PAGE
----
Over the centuries, untold numbers of black men and women in America have achieved great things against the odds. Pathfinders is a collective biography of sixteen diverse American men and women of African descent who made their mark on American history in the 18th to 20th centuries. People who dared to dream, take risks, and create goals not only for themselves, but for others and the betterment of their society, too. Award-winning author Tonya Bolden offers an insightful look at these figures, from Venture Smith, who bought his freedom; to Sadie Alexander, who contributed to the Civil Rights movement in the United States; to Katherine Johnson, who helped the United States land on the moon.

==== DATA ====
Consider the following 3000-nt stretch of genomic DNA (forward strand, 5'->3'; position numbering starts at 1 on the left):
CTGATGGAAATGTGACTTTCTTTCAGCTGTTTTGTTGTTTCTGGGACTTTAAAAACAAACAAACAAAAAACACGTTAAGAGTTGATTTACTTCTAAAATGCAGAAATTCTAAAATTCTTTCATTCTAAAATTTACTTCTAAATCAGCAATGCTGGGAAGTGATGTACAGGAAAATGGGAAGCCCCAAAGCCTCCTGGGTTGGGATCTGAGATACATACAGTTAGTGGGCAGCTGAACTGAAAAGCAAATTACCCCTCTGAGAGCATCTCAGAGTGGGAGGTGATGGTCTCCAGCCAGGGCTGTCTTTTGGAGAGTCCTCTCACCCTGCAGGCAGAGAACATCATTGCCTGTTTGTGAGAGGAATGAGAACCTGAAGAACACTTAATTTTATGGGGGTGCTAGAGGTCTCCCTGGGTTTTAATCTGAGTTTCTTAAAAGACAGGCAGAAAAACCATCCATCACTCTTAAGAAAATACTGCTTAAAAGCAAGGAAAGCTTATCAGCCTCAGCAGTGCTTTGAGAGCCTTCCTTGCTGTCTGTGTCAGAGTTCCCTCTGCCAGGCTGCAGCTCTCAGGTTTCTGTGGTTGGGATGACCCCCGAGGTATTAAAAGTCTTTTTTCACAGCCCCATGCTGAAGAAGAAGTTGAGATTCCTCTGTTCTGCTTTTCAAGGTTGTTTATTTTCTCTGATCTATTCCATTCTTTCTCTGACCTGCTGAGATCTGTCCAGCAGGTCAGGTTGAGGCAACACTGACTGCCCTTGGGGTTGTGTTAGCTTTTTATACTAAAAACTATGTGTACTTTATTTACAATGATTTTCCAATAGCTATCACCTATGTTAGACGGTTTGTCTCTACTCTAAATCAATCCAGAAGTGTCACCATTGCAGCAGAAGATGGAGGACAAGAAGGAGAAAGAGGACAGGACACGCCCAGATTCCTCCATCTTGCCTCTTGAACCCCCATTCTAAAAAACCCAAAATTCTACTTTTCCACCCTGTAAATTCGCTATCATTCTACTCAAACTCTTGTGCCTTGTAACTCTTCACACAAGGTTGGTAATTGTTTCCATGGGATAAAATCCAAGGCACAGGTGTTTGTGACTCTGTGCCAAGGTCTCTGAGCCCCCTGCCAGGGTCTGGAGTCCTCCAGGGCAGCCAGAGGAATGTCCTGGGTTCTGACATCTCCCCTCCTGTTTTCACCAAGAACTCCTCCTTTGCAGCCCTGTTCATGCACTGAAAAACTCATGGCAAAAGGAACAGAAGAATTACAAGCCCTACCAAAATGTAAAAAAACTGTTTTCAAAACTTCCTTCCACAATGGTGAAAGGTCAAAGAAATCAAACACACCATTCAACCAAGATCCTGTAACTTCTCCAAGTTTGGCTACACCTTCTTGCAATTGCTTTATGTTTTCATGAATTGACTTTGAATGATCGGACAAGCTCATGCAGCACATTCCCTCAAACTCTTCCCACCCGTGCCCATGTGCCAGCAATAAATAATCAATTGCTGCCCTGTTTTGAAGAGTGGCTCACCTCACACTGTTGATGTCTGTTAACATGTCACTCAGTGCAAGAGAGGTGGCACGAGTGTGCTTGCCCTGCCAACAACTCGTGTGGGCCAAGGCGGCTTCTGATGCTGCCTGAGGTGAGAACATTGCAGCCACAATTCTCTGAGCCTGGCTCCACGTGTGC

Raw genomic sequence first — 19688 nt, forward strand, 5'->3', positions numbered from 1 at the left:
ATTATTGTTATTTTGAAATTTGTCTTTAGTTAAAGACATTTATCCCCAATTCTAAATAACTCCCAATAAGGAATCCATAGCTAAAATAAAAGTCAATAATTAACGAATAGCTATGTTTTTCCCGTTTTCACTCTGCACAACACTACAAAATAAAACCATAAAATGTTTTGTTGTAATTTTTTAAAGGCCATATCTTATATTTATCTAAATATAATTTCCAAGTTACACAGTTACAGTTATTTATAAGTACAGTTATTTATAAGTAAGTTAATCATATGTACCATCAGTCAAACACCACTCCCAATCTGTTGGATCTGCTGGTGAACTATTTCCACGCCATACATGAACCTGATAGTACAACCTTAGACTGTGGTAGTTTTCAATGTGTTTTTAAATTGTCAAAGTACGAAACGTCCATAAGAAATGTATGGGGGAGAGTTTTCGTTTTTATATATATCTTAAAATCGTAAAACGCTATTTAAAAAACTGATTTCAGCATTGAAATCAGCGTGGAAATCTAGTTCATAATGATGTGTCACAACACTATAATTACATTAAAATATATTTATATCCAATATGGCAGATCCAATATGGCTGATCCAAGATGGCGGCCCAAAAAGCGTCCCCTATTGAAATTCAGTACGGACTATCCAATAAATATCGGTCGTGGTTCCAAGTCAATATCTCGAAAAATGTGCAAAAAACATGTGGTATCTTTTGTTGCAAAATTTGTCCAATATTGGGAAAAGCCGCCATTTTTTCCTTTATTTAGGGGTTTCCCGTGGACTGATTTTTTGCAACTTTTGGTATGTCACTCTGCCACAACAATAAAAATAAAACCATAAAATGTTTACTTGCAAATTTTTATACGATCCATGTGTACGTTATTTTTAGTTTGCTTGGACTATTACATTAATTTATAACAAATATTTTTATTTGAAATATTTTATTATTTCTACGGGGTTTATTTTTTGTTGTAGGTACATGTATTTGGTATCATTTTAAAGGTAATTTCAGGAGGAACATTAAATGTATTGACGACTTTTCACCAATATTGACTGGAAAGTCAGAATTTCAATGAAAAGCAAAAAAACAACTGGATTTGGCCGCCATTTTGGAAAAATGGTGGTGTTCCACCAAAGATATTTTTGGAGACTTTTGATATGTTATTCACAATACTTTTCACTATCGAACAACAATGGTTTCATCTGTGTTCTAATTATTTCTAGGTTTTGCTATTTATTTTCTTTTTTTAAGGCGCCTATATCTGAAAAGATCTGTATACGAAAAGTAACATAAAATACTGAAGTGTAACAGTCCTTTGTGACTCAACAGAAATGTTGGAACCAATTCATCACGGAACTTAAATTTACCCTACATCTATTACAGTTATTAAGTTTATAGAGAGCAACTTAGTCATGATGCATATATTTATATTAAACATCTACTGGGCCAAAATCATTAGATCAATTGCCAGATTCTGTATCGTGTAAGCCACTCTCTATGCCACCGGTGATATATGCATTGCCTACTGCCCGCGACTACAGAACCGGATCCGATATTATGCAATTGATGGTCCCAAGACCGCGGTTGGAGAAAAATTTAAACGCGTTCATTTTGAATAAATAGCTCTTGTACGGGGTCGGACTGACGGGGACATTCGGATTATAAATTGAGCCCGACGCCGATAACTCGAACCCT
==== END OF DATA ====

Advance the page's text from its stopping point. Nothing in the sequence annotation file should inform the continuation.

Among the incredible people in this nonfiction masterpiece are James Forten (1766–1842), a powder boy then prisoner of war during the Revolution, who grew up to be the captain of his own ship and one of Philadelphia’s leading abolitionists and wealthiest citizen; Richard Potter (1783-1835), an accomplished magician, ventriloquist, and hypnotist who paved the way for other well-known entertainers like Harry Houdini; Paul Revere Williams (1894–1980), born poor and an orphan by age four, who became known as the “Architect to the Stars” (among them Danny Thomas); Jackie Ormes (1911–1985), who first made her mark as a cartoonist in the 1930s; and Katherine Johnson (1918), a mathematician and physicist whose calculations were key to the successful missions of astronauts Alan Shepard, John Glenn, and Neil Armstrong. Each evocative profile includes an enlightening look at the historical build up and several images ranging from paintings and photographs to primary documents. The book ends with endnotes, a timeline, a bibliography, and an index. Ideal for Black History Month and common core usage, this book will also find wide appeal year-round for curious minds looking to discover fascinating pieces of American History, as well as interesting career possibilities.